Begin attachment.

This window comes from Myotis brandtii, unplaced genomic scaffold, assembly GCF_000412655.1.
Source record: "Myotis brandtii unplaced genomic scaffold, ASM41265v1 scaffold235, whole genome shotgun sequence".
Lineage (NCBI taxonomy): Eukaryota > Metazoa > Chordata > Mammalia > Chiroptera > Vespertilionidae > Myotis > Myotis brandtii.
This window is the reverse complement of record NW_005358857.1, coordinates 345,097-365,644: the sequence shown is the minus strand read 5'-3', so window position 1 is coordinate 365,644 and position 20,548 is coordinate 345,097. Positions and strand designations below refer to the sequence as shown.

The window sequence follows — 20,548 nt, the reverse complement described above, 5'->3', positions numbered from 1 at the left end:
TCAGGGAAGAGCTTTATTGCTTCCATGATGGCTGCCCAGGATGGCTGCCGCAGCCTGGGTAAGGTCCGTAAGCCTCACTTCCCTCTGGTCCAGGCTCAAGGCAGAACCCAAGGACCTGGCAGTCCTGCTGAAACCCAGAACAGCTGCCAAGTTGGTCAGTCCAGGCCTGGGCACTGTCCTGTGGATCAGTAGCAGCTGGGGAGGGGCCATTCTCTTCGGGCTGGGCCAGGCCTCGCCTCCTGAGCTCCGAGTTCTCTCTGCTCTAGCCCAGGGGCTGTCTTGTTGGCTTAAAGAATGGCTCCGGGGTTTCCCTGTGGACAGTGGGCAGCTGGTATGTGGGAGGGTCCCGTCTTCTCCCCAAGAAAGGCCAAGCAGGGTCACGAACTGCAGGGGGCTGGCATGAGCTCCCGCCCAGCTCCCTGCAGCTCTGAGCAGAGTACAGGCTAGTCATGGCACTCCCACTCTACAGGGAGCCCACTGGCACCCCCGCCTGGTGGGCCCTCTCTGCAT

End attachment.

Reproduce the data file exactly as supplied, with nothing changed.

This window comes from Myotis brandtii, unplaced genomic scaffold, assembly GCF_000412655.1.
Source record: "Myotis brandtii unplaced genomic scaffold, ASM41265v1 scaffold235, whole genome shotgun sequence".
Lineage (NCBI taxonomy): Eukaryota > Metazoa > Chordata > Mammalia > Chiroptera > Vespertilionidae > Myotis > Myotis brandtii.
This window is the reverse complement of record NW_005358857.1, coordinates 345,097-365,644: the sequence shown is the minus strand read 5'-3', so window position 1 is coordinate 365,644 and position 20,548 is coordinate 345,097. Positions and strand designations below refer to the sequence as shown.

The window sequence follows — 20,548 nt, the reverse complement described above, 5'->3', positions numbered from 1 at the left end:
TCAGGGAAGAGCTTTATTGCTTCCATGATGGCTGCCCAGGATGGCTGCCGCAGCCTGGGTAAGGTCCGTAAGCCTCACTTCCCTCTGGTCCAGGCTCAAGGCAGAACCCAAGGACCTGGCAGTCCTGCTGAAACCCAGAACAGCTGCCAAGTTGGTCAGTCCAGGCCTGGGCACTGTCCTGTGGATCAGTAGCAGCTGGGGAGGGGCCATTCTCTTCGGGCTGGGCCAGGCCTCGCCTCCTGAGCTCCGAGTTCTCTCTGCTCTAGCCCAGGGGCTGTCTTGTTGGCTTAAAGAATGGCTCCGGGGTTTCCCTGTGGACAGTGGGCAGCTGGTATGTGGGAGGGTCCCGTCTTCTCCCCAAGAAAGGCCAAGCAGGGTCACGAACTGCAGGGGGCTGGCATGAGCTCCCGCCCAGCTCCCTGCAGCTCTGAGCAGAGTACAGGCTAGTCATGGCACTCCCACTCTACAGGGAGCCCACTGGCACCCCCGCCTGGTGGGCCCTCTCTGCAT